|"The Three Faces of Molly Brant" (Iroquois, European, Loyalist).|
1986 design, Canada Post commemorative postage stamp.
One of Molly's Mohawk names was Konwatsi'tsiaienni, which means "Someone Lends Her a Flower.” Her other Mohawk name, given to her at adulthood, was Degonwadonti, meaning "Two Against One.”
In Canajoharie, the Brants lived in a colonial-style frame house and used many European household goods. The family attended the Church of England. Molly was fluent in Mohawk and English. It is unclear whether she could read and write. Several letters signed "Mary Brant" may have been dictated by her and written by someone else.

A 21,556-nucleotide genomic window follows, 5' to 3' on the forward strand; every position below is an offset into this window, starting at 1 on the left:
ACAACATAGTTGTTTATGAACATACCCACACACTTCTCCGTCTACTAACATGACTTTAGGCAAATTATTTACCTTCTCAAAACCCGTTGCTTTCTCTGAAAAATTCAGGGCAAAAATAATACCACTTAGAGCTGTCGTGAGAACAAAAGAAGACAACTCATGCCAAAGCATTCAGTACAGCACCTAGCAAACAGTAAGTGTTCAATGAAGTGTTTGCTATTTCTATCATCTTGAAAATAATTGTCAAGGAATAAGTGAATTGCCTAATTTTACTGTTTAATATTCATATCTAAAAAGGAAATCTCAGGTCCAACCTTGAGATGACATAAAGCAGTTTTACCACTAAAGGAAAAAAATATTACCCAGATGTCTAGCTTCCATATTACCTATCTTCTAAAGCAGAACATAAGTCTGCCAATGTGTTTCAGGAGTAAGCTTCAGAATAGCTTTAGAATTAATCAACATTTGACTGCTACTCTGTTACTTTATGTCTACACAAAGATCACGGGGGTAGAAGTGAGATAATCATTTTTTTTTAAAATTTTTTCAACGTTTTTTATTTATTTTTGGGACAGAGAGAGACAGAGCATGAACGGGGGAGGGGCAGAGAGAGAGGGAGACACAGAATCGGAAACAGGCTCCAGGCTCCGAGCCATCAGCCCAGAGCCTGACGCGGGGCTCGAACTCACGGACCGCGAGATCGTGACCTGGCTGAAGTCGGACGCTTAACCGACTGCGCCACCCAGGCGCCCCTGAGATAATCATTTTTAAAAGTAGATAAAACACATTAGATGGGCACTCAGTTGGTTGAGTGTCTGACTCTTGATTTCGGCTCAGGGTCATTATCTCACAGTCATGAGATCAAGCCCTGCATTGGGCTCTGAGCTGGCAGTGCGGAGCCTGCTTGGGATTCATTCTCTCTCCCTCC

Around 1758 she became was the consort of Sir William Johnson, the influential British superintendent of Indian Affairs, and together they had eight children. After Johnson's death in 1774, Molly and her children returned to her native village of Canajoharie across the Mohawk River. As the American Revolutionary War intensified, she fled to Canada, where she worked as an intermediary between British officials and the Iroquois warriors.
After the war, Molly settled with several of her children and their families in what is now Kingston, Ontario. For her service to the Crown, the British government granted her a pension and compensated her with land and money for her wartime losses.